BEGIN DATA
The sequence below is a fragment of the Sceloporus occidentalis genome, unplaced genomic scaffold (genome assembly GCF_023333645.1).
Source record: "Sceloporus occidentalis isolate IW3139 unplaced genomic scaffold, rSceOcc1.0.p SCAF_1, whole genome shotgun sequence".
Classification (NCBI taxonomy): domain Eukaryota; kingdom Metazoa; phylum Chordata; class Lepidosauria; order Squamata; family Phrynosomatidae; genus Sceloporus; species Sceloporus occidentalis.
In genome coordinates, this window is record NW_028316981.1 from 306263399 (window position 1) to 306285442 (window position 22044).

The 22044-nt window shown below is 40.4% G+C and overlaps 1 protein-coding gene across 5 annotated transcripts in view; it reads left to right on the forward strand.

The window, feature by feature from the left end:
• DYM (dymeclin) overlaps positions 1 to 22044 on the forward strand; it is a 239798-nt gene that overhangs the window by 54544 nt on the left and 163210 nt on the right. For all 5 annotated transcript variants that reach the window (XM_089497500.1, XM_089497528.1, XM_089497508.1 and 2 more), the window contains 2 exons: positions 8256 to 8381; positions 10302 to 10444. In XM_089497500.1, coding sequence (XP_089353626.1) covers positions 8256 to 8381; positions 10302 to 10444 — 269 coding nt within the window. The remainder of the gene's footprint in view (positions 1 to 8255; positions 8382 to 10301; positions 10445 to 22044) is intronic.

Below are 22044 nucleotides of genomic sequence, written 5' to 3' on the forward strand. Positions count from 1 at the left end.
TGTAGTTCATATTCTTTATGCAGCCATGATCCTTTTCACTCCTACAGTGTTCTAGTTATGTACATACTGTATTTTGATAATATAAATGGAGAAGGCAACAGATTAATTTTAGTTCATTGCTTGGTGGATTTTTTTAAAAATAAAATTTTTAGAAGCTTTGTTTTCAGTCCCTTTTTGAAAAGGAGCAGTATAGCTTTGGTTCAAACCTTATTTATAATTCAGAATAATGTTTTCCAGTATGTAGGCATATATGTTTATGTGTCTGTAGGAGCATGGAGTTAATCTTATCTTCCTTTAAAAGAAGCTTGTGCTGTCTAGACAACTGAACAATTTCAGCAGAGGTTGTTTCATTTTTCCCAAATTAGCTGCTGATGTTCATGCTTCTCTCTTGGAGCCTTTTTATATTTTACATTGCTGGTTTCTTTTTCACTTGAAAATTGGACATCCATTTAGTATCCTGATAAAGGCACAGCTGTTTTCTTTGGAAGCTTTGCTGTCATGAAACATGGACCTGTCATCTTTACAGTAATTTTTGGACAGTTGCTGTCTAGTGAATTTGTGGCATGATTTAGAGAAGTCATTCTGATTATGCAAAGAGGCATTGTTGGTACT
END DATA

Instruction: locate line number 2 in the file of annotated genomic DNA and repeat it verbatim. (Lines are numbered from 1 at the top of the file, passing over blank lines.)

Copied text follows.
Source record: "Sceloporus occidentalis isolate IW3139 unplaced genomic scaffold, rSceOcc1.0.p SCAF_1, whole genome shotgun sequence".